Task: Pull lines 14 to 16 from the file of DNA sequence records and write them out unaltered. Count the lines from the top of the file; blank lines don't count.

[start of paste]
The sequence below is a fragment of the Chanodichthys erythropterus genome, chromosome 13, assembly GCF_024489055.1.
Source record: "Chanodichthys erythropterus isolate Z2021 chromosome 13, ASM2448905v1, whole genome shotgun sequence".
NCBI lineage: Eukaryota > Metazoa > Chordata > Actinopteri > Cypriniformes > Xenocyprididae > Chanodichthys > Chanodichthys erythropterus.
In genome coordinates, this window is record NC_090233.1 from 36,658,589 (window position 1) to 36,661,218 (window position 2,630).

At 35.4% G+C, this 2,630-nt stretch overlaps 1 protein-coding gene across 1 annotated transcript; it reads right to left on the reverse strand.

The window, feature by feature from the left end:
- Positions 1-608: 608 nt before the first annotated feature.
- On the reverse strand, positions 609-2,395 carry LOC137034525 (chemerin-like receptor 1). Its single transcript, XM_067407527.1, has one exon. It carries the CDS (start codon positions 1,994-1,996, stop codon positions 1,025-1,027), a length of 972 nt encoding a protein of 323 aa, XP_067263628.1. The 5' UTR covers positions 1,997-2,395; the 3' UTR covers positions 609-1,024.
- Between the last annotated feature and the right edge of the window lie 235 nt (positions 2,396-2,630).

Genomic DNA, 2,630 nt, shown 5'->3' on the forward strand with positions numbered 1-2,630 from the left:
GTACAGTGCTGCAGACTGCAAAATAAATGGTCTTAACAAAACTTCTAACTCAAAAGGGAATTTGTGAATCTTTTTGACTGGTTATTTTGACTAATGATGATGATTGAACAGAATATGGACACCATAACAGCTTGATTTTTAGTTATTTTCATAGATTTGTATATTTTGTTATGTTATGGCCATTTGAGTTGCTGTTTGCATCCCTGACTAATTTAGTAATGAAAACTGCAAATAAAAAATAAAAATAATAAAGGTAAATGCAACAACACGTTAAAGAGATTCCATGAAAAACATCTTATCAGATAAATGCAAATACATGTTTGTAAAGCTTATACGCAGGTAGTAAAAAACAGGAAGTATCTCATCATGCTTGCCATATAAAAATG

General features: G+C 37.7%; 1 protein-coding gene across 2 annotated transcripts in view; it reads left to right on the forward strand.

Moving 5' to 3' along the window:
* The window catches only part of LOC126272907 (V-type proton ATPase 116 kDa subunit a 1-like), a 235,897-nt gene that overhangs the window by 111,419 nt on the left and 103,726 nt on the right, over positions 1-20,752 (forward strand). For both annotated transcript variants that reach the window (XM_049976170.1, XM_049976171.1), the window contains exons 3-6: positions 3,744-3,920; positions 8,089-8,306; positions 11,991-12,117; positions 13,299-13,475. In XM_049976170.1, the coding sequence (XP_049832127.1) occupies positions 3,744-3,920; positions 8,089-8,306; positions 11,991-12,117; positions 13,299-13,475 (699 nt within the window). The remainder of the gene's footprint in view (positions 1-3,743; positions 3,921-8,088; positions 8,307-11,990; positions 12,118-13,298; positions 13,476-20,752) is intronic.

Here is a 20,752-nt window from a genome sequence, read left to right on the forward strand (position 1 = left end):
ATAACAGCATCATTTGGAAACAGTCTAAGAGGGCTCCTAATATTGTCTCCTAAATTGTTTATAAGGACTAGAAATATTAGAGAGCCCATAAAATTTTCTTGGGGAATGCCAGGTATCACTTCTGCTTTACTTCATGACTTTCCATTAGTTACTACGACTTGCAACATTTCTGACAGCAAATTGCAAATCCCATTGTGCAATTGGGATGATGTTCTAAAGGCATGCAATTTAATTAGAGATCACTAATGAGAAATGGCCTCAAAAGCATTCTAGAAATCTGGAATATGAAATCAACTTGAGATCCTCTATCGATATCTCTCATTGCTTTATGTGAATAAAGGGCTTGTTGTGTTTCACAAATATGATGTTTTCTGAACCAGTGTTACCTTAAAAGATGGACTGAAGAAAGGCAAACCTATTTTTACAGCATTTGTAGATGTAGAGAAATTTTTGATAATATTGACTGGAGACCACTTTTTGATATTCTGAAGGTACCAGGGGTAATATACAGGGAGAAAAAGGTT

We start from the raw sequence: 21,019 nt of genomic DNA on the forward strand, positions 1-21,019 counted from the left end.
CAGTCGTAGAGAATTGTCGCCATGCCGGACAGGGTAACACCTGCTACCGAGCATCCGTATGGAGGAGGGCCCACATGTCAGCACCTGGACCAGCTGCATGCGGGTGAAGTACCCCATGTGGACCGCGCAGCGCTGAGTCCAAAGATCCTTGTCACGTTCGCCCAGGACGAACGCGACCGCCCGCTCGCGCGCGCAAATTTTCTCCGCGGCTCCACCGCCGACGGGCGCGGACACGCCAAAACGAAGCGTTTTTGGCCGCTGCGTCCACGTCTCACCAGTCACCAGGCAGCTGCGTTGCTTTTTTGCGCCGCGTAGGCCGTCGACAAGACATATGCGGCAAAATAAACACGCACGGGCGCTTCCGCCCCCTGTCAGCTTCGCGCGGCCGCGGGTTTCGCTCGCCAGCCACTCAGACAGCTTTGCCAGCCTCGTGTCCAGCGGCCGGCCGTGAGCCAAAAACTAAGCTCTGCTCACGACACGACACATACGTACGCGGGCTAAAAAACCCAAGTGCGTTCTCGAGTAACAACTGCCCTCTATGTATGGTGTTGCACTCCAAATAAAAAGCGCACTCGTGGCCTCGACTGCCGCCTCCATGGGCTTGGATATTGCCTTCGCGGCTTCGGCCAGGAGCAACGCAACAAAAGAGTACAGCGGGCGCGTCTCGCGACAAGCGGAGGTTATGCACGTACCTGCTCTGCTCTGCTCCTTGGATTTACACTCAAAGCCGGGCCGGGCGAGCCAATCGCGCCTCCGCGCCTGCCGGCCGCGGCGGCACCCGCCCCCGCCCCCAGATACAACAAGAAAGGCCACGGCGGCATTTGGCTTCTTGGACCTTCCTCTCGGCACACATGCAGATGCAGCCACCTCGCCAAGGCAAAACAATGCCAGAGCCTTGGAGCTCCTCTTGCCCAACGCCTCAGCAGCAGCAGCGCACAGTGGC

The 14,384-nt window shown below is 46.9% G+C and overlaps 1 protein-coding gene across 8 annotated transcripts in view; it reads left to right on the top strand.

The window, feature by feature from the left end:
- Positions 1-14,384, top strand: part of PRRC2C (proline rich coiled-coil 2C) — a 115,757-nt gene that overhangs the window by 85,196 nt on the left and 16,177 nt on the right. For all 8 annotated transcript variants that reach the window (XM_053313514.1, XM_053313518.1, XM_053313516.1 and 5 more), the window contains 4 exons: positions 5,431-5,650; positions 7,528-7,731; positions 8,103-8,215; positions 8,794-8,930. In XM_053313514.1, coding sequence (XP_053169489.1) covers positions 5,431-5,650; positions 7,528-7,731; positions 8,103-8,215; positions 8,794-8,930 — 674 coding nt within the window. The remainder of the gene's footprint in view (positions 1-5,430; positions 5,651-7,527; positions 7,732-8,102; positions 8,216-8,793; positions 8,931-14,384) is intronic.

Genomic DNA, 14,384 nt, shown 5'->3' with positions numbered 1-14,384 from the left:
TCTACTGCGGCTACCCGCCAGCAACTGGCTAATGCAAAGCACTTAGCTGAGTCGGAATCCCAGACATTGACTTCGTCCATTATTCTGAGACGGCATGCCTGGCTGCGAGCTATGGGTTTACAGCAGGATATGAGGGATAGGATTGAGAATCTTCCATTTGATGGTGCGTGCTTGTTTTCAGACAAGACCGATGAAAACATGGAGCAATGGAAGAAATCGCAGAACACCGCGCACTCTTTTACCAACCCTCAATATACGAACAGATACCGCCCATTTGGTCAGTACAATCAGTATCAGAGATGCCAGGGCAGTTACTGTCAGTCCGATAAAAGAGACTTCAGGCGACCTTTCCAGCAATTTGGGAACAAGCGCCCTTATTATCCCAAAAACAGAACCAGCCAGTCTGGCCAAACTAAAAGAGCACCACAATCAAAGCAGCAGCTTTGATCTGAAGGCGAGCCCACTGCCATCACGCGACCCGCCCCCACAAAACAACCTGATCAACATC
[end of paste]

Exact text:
* The window catches only part of LOC126272907 (V-type proton ATPase 116 kDa subunit a 1-like), a 235,897-nt gene that overhangs the window by 111,419 nt on the left and 103,726 nt on the right, over positions 1-20,752 (forward strand). For both annotated transcript variants that reach the window (XM_049976170.1, XM_049976171.1), the window contains exons 3-6: positions 3,744-3,920; positions 8,089-8,306; positions 11,991-12,117; positions 13,299-13,475. In XM_049976170.1, the coding sequence (XP_049832127.1) occupies positions 3,744-3,920; positions 8,089-8,306; positions 11,991-12,117; positions 13,299-13,475 (699 nt within the window). The remainder of the gene's footprint in view (positions 1-3,743; positions 3,921-8,088; positions 8,307-11,990; positions 12,118-13,298; positions 13,476-20,752) is intronic.

Here is a 20,752-nt window from a genome sequence, read left to right on the forward strand (position 1 = left end):
ATAACAGCATCATTTGGAAACAGTCTAAGAGGGCTCCTAATATTGTCTCCTAAATTGTTTATAAGGACTAGAAATATTAGAGAGCCCATAAAATTTTCTTGGGGAATGCCAGGTATCACTTCTGCTTTACTTCATGACTTTCCATTAGTTACTACGACTTGCAACATTTCTGACAGCAAATTGCAAATCCCATTGTGCAATTGGGATGATGTTCTAAAGGCATGCAATTTAATTAGAGATCACTAATGAGAAATGGCCTCAAAAGCATTCTAGAAATCTGGAATATGAAATCAACTTGAGATCCTCTATCGATATCTCTCATTGCTTTATGTGAATAAAGGGCTTGTTGTGTTTCACAAATATGATGTTTTCTGAACCAGTGTTACCTTAAAAGATGGACTGAAGAAAGGCAAACCTATTTTTACAGCATTTGTAGATGTAGAGAAATTTTTGATAATATTGACTGGAGACCACTTTTTGATATTCTGAAGGTACCAGGGGTAATATACAGGGAGAAAAAGGTT